Friday mornings are always interesting. Almost as soon as I park on the drive, I have an inkling of how the previous evening went… Thursdays, at my son’s, is lads’ night.
I, for obvious reasons, am not invited to attend such gatherings. Nevertheless, I do participate as I am the chef for these select soirées, spending much of every Thursday morning preparing such delicacies as will tempt the fickle palate of the male of the species. This will frequently involve quantities of garlic and/or chilli peppers, a fair amount of ingenuity to invent something from what just happens to be in the fridge at the time and a basic knowledge of the gastronomic preferences of the diners. This latter is not as onerous as it might seem as two of them are my sons and the others are friends of long standing.
More problematical is walking the diplomatic line between too many chillis and not enough. Not all of them have the asbestos palate of their host, a man who has been known to decide which type of chilli to use by eating them whole and raw. Without flinching.
My efforts this week had centred around an Italianate tagliatelle and meatballs, though I doubt the Italians would recognise the provenance of the provender provided. “How was dinner?” is usually one of the first of the Friday questions, but before that, I must have someone awake enough to ask.
A good night usually hints at itself by means of the odd abandoned beer bottle perched in the garden. This week was no exception. The closed blinds of a man asleep far beyond his accustomed hour confirms my suspicions before I get as far as the door. It is therefore no surprise that my first sight of the kitchen I had left tidy just a few hours earlier is enough to induce palpitations in the hardiest maternal breast.
Mentally girding myself for the fray, I look around and begin tackling the devastation, piecing together, through long experience, the evidence of a good night with laughter…
The sink piled high… a perfectly good dishwasher ignored… and evidence of calorific indulgence. Half a dozen beer bottles strewn willynilly about the room and four wine glasses on the table… which would be why the dishes had been left out. It didn’t explain why the freezer had been left ajar, working overtime all night and bidding fair to compensate for the melting polar ice caps all on its own…
And a bag of vicious-looking fresh chillis… a knife beside them and a stalk… just the one. A milk-stained glass that fairly screamed desperation… That would be my younger son… not the one with the asbestos mouth… There had been some mention of bravado. He’d done it then. There would undoubtedly be a video…
I had been right…it had been a good night. My son, when he had finally surfaced and disposed of the first coffee, couldn’t remember laughing so much in ages. But…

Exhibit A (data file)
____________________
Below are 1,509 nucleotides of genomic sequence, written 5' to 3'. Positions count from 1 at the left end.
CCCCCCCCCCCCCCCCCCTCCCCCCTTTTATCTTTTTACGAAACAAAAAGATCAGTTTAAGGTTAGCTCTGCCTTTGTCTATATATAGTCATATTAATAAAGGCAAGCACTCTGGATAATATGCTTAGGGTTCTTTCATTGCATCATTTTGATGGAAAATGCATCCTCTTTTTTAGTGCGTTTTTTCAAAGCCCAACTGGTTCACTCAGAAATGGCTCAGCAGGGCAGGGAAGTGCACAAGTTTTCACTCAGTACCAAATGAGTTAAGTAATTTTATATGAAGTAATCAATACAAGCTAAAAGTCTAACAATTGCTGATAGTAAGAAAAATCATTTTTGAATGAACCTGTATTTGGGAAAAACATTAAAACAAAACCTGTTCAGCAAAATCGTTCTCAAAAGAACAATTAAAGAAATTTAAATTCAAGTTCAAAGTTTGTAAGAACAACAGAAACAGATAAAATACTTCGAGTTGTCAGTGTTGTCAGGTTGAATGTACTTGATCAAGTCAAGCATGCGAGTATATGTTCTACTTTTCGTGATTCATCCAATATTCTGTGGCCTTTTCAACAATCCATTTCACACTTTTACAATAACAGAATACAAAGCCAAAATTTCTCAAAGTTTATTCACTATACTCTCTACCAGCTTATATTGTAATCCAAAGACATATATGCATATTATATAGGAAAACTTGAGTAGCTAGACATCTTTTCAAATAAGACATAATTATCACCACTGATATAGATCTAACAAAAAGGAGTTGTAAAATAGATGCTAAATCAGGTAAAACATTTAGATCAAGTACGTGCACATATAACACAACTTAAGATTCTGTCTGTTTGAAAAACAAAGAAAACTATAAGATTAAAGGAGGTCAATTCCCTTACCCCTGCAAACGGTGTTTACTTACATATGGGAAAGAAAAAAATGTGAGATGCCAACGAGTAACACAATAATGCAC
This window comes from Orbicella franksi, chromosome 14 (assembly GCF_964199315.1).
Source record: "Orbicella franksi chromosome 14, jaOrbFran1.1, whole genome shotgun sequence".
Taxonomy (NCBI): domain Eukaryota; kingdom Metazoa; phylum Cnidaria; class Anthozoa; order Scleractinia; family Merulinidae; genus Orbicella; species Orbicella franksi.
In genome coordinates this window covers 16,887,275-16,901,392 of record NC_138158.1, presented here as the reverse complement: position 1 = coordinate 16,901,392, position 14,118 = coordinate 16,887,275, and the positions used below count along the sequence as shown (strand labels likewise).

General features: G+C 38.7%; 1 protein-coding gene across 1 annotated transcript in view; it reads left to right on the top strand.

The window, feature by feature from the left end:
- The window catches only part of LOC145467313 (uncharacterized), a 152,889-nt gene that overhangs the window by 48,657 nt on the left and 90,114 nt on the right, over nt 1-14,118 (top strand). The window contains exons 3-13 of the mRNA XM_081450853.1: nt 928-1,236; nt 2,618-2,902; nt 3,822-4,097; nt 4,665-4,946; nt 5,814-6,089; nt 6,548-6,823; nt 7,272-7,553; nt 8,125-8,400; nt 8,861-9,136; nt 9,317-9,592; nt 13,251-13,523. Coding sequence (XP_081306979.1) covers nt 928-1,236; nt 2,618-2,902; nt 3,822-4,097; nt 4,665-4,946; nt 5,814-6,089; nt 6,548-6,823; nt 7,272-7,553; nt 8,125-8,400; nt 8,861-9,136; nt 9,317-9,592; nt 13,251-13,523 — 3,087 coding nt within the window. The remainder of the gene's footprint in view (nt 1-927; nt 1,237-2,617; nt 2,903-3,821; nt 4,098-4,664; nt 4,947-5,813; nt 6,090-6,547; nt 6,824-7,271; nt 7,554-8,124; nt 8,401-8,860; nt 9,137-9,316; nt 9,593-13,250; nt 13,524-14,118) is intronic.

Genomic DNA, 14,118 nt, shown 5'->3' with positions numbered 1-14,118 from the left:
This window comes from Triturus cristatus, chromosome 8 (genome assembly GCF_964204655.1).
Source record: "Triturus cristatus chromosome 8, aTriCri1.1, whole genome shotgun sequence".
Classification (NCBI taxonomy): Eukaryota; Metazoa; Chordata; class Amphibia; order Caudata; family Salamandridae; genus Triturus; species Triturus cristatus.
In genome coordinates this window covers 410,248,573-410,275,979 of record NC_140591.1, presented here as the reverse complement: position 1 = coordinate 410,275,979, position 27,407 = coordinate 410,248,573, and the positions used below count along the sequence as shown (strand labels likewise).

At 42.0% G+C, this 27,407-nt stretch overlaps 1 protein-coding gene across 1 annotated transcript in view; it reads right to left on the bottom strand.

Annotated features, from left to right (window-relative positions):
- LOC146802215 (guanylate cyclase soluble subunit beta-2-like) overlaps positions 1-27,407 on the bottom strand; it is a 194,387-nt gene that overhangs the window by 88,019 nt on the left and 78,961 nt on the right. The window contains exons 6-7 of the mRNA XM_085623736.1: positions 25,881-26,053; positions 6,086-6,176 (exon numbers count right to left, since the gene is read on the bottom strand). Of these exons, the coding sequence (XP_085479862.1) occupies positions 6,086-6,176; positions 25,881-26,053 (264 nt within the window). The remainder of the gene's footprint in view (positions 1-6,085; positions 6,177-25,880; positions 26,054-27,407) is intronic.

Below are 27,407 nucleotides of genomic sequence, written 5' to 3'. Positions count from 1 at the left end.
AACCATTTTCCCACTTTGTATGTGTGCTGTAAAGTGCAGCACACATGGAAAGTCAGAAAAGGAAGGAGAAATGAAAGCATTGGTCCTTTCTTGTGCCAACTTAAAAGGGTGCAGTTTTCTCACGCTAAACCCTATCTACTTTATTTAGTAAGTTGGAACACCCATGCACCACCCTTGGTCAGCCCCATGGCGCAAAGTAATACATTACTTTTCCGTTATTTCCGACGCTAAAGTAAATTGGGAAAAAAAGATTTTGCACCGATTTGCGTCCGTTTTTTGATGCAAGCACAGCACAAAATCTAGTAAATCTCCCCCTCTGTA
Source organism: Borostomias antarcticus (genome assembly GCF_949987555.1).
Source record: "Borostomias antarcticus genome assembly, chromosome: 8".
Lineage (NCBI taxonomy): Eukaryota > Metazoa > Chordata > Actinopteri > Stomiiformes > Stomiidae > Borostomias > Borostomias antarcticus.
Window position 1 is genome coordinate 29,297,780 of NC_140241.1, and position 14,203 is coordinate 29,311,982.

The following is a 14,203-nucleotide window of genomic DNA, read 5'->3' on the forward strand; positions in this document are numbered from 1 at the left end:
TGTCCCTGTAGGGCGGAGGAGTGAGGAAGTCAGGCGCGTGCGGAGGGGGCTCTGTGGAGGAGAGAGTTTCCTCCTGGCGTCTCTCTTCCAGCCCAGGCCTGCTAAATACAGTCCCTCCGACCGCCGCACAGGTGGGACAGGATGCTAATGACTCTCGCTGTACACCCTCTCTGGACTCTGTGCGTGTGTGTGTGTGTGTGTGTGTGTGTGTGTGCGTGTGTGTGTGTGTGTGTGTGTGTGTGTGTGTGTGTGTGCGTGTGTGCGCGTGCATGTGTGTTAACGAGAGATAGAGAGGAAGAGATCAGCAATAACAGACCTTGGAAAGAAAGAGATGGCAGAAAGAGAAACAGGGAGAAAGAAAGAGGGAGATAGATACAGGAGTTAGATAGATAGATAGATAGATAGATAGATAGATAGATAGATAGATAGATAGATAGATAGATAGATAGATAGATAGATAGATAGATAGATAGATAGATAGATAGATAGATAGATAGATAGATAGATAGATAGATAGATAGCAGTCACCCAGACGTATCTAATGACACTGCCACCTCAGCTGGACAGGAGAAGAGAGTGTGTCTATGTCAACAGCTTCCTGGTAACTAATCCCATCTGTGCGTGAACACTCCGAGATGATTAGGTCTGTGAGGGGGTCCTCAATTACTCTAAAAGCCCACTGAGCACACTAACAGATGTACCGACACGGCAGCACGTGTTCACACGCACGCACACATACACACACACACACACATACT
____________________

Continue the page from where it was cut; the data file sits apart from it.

“It wasn’t funny,” said the host of the proceedings. He passed me the phone with the video. I’d been right about the milk too. “It didn’t seem right filming him while he was dying…” Apparently, it was none too funny forgetting the effect of chillied fingers either…
It was late afternoon when he called me… he’d developed a puddle. Right in front of where he sits… an isolated and very soggy puddle that appeared to have come from nowhere; a large quantity of liquid that made the carpet squelch and smelled vaguely of chemicals. It hadn’t been there in the morning or when he had gone out at lunchtime and no-one else was in the house. As the only other person with a key and access to the alarm system, did I have any explanation? I did not, having given in to the overwhelming urge for a siesta. Nor did his guests of the previous evening, though one of them had called in and helped mop up the liquid. It was a mystery.
Mid evening, he called again. I got in the car and drove down to investigate. He was right, it was weird. About as weird as the sight I must have presented laid full length on the floor sniffing the carpet. “It’s okay,” said my son. “You’re not the first.”
We had already exhausted all possibilities by this point and were beginning to wonder if we should call the Ghostbusters… but I recognised the smell. I’d tried some quick-thaw spray on the overworked and over-iced freezer that had been left ajar. “I went in there to see if there was anything that might help stop the burning in my brother’s mouth…”
It was useless (but the hairdryer worked well…). I retrieved the bottle… which had not been in the living room, hadn’t been opened and only produced a fine spray anyway. It was definitely the same stuff… but only deepened the mystery. I’d had the freezer packed with towels to stop leakage… and it is yards away through the only solid wall in the house.
We found an explanation… it must have leaked anyway… and seeped behind the freezer, under the wall and concrete floor to emerge like a geyser in the middle of the living room. Without leaving a trail. Perfectly logical.
Mothers of grown sons everywhere will recognise the piquancy of the scenario, if not necessarily the details. It is moments such as these where we fully understand the resiliency of maternal sanity after surviving years of raising boys to be men. Only to find that the lunacy persists.
To the mothers of small boys yet to outgrow the proverbial leading strings… good luck! You’re going to need it…
2 thoughts on “The domestic detective and the soggy ghost”
Loved this story – but the guys had no manners! The least they could have done is picked up a little! Where were their mothers?
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